Ammolite is one of the rarest gemstones in the world. Often referred to as Ammonite, the mineral belongs to a group of organic stones; within the group are also coral, jet, pearl, and amber. The gem is created from fossilised ammonite shells. Typically, they are composed of the same material as nacreous pearls – Aragonite. In India, Ammolite is known as ‘aapoak’. This name is thought to derive from an Indian word meaning ‘small crawling stone’. The stone also has a range of trade names including Gem-Ammonite and Calcentine. In recent years, the stone has also been referred to as ‘Korite’, after the largest commercial provider of Ammolite – ‘Korite International Mining Company’. Boasting a beautiful iridescent appearance, fine-quality Ammolite is popular worldwide. Most gems exhibit colours of green and red, though specimens can be found in almost every colour of the rainbow. Some Ammolite stones have a rough, flaky surface; while this is perfectly normal for lower-grade specimens, stones of this nature will hold the lowest value. Typically, top-quality Ammolite will not exhibit any visible matrix. Getting your hands on a good-quality piece of Ammolite can be tough, and this problem is only expected to get worse. Within the next 20 years, all Ammolite deposits are expected to be exhausted. In this article, we explore the opal-like gemstone in more detail.
Ammolite is a fairly easy stone to identify, even for the untrained eye. The iridescent nature of Ammolite is a result of the stones microstructure. In most iridescent gemstones, the effect is caused by light absorption; however, the iridescence of Ammolite is the result of natural light rebounding off different layers of the stone. Because of this, Ammolite can easily be distinguished from other iridescent gemstones. Occasionally, Ammolite is still confused with other stones that are similar in appearance. Notable culprits include Labradorite, Spectrolite, and Opal. However, Labradorite usually shows colours of blue and purple, whereas Ammolite typically occurs in red and green. Ammolite can usually be distinguished from Spectrolite and Opal by its unique visible structures.
Though the base colours of Ammolite as typically red and green, the exact hues will vary depending on the specimen. The iridescent appearance of the stone means that it will appear different colours depending on the angle of light and the angle the stone is viewed at. When the stone is rotated, it will exhibit a broad spectrum of colours. Some specimens only show hues of the same primary colour group; stones of this nature are categorised as ‘Monochromatic’. Stones that exhibit the whole colour spectrum are known as ‘Spectrochromatic’. Spectrochromatic stones tend to boast the highest value.
While Ammolite is an organic gemstone, stones are often enhanced by ‘layering’. Without undergoing this process, Ammolite is too delicate to be used in gemstone jewellery. Laying is a popular method of enhancement within the gemstone trade and is most commonly used for opals. In addition to increasing durability, layering can also enhance the colour and quality of the stone. Other ways to stabilise the stone include the use of resins, polymer, and lacquer.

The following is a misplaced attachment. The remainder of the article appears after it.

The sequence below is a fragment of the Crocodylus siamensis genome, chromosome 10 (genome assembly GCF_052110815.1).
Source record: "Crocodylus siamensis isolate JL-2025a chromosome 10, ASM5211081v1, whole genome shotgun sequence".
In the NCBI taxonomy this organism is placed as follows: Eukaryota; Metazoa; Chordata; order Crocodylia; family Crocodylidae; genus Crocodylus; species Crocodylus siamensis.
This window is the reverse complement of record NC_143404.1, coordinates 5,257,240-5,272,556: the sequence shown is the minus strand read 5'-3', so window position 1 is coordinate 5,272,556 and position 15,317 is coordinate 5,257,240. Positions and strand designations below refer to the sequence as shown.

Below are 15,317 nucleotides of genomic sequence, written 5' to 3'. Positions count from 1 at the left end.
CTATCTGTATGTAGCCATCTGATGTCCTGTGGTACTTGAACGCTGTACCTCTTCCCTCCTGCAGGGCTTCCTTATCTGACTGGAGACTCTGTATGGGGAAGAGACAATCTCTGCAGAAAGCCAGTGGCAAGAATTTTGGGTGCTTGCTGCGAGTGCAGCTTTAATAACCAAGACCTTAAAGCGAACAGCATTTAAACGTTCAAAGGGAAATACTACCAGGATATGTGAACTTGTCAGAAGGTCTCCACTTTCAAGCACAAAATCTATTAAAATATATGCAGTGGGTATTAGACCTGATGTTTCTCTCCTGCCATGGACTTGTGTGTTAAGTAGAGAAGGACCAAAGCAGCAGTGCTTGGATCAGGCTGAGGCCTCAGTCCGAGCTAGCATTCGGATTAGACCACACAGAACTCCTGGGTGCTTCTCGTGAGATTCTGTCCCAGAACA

Today, most Ammolite is sourced from a single location. While smaller deposits of the stone can be found in various other countries, over 90% of the worlds Ammolite comes from Alberta, Canada. As mentioned previously, Ammolite deposits are expected to be exhausted within the next 20 years. This means that the gemstone is officially considered one of the rarest stones in the world. Before the 1980’s, Ammolite wasn’t an official gemstone. As soon as the World Jewellery Confederation declared the gem official, Ammolite mining increased to a commercial level.
Like most gemstones, Ammolite boasts a range of healing properties. With this in mind, the stone is popular for use within crystal healing. Ammolite has been used for this purpose for hundreds of years. The stone was named the ‘Buffalo Stone’ by the Blackfeet Indians, as they often found specimens washed-up on the shore with markings that resembled a buffalo. Back then, buffaloes symbolised health, wealth, stamina, and power. Because of this, the Blackfeet Indians believed that Ammolite held powerful healing properties.
After the commercial population of the stone in the 1980s, Ammolite was often used for feng shui. Referred to as the ‘influential stone’, practitioners used the gem to cleanse and detoxify the body with energy, or chi. Ammolite was also labelled the ‘Seven Colour Prosperity Stone’. Specimens were believed to hold different types of energy depending on their colour.
Today, Ammolite is still used within crystal healing. The stone is often used to change negative energy into positive, and clear energetic blockages from the body. Additionally, the gemstone is believed to ease discomfort during childbirth, relieve symptoms of depression and anxiety, and ward off harmful thoughts from the mind. When used to cleanse the chakras, Ammolite works best with the root/base chakra.
Good-quality Ammolite is loved worldwide. Today, the most notable deposits of the stone are found in Alberta in Canada, though smaller deposits can be found in other locations around the world. Loved for its red-green colouring and iridescent appearance, gem-quality Ammolite is often used in designer jewellery. Whether you’re hoping to use the stone for its benefits within crystal healing or you’re looking for a beautiful new addition to your jewellery collection, purchase a beautiful piece of Ammolite to reap the benefits.